Have you met... Lutz Henke from Artitude

Picture by Laura Gianetti

It was exactly fifty years after the construction of the wall when I got to talk with Lutz Henke (1981), the president of Kunstverein Artitude. Growing up in the continuously developing background that was Berlin in the nineties, and influenced by its emerging music scene, he started exploring basements and other places to organize concerts, parties, and exhibitions along with friends about ten years ago.

Lutz, who holds a Masters degree in Cultural Studies and is in charge of all the curatorial work of Artitude, is involved in many other parallel projects. For instance, he is taking part of Olafur Eliasson's Institute for Spatial Experiments during the next winter semester.

The eclectic personality of Lutz is clearly embodied in the architecture of Artitude, a former secret storage space for corn and apple sauce, which has been holding exhibitions, conferences, concerts, artist talks, and matinée series since November 2002.

“This is not a white cube”, insists Lutz. The art installations have to deal with the unique architecture of the 320m² exhibition space full of slides and old machines. One successful example is the project Planet Prozess that required opening several floors of the building and received around twelve thousand visitors in only two weeks.

What were your main goals before starting:
We never defined any major objectives to be achieved. The large majority of people who have been involved in the development and program of our space also grew up in Berlin in the nineties and therefore share a profound and natural interest in the city, its dynamic and its culture: from electronic music to graffiti-writing to fine art.

Do you feel the concept has changed/developed with time:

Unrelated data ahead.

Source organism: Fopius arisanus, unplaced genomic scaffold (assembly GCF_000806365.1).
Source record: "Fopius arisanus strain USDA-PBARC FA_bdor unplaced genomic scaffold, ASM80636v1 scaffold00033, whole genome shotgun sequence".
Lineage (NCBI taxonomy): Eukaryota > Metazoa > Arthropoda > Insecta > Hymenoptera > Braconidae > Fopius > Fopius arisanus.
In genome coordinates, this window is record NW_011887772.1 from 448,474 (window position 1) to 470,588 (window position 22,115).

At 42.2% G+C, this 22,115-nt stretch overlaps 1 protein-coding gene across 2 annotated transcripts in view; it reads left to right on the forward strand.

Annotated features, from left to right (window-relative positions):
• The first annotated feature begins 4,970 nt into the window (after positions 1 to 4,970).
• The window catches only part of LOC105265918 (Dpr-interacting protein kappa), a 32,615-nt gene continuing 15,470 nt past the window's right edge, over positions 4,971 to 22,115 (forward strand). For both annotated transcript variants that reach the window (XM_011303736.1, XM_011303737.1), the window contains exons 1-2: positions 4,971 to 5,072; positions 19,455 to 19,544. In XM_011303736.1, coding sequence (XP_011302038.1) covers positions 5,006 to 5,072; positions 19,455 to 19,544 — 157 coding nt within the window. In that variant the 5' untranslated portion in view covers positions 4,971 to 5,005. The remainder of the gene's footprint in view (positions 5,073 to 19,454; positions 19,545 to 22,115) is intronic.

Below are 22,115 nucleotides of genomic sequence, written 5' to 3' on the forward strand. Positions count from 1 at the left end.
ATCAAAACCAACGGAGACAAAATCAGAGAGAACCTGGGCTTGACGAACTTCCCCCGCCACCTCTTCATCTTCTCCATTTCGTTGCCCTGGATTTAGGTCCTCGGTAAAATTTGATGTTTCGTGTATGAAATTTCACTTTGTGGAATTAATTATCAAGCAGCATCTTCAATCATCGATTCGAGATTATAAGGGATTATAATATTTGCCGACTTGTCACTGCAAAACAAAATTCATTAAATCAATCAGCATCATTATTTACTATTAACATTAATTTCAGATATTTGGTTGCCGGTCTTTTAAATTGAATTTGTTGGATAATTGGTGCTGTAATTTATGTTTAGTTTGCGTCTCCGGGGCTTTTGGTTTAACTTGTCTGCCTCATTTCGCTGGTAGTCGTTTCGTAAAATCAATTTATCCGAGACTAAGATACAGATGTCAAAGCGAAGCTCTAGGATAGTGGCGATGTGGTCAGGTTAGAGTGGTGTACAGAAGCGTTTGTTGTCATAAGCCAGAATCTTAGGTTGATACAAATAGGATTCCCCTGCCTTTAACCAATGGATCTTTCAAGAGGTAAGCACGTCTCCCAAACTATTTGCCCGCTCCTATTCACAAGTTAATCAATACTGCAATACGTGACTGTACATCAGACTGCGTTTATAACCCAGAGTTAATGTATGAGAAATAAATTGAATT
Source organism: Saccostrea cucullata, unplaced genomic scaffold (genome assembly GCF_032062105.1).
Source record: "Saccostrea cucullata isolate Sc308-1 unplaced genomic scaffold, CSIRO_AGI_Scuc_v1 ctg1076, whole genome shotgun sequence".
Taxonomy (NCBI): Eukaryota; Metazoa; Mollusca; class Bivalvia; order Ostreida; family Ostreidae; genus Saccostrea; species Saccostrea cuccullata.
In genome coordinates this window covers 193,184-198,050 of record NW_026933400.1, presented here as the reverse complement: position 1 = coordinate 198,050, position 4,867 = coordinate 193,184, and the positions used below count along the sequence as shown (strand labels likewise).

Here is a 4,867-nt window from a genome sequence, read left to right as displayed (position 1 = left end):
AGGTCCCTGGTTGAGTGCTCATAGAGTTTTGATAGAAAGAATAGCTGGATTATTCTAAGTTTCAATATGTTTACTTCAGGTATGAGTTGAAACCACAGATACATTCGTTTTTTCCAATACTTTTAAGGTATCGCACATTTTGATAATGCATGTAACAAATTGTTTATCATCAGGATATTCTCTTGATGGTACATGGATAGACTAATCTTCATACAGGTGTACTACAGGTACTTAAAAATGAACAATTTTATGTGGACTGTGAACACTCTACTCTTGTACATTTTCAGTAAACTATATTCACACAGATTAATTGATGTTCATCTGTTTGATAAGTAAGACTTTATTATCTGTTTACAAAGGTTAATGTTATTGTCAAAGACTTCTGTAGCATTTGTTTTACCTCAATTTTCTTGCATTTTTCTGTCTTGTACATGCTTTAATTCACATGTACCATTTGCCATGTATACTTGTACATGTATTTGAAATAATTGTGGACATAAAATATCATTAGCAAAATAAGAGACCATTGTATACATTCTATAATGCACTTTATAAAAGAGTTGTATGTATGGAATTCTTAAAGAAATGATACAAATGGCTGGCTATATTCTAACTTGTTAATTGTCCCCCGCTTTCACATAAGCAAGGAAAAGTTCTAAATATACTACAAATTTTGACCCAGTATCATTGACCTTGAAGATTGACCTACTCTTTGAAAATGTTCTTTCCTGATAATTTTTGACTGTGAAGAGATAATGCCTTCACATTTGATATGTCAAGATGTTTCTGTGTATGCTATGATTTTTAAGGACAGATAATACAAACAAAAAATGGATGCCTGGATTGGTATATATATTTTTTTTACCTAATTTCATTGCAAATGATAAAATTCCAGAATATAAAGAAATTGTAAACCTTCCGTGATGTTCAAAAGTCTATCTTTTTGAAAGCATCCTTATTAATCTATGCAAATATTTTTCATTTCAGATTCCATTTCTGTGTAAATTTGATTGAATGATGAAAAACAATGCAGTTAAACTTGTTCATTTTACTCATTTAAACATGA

The "Verein" and SRS developed naturally from a group of friends, the possibilities that Berlin offered, our thoughts what was fun and necessary at the time. The space was our base and headquarters, it always grew along with its players. As we mostly worked at different places in and out of Berlin, the shows at SRS were mostly temporary, like Planet Prozess in 2007, or rather "unofficial", as in the years before. It wasn't until 2009 that we decided to run an exhibition space with a constant and directed program.

To what degree do you think you achieved your goals:
It's always been crucial for us to stay flexible and independent (as far as it is possible being involved in the art world).  [This has been important] especially since our program deals with conceptual positions that draw space, the city and the social sphere as topics. We tried to fill some gaps with sophisticated solo-shows of young contemporary artists producing new - mostly conceptual - pieces.
I think we achieved a lot by filling gaps and supporting upcoming artists.

picture by Laura Gianetti

How did you/do you finance yourself:
We do not finance ourselves at all. Some shows and projects are partially publicly funded, such as the solo series "Super Reactive Subjects" that is supported by the Stiftung Kunstfonds. We have some small gains but the biggest part of the budget is earned by us externally (mostly by jobbing for "the industry"). Sadly, this seems to be the less stressful way to fund projects like ours.

What do you consider essential elements to curating a successful exhibition:
Time & Curiosity
Persistency & Friends

Reflecting upon the time you have been running the space, what would you say you have learned?
Having done every job existing in an art institution, from budgets to press work to technical set up, I guess I have become pretty pragmatic and realistic. It also helps in finding out what does not interest you, what are crucial problems with classic exhibitions, or what should be overcome. Sometimes the professional view is pretty hard to avoid and to focus on the art rather than to look how the cables run.  

What are your favourite mainstream galleries/art venues in Berlin/ the world:  
I like the wealth of the vast institutional collections in Berlin: Staatsbibliothek, Neue Nationalgalerie, Bode Museum, Pergamon....It's a pity that they cannot be continuously "updated". Moreover, [I like] the Edition Block, especially if they are revealing treasures from their archives like in the exhibition "Grafik des Kapitalistischen Realismus", or the current show with editions opening September 9th. There are only few galleries that can cause surprise with every single show. I am glad that there is increasingly more conceptual positions in commercial shows or spaces like KOW.

Where will you and the space be in 5 years:
Closed or institutionalized.

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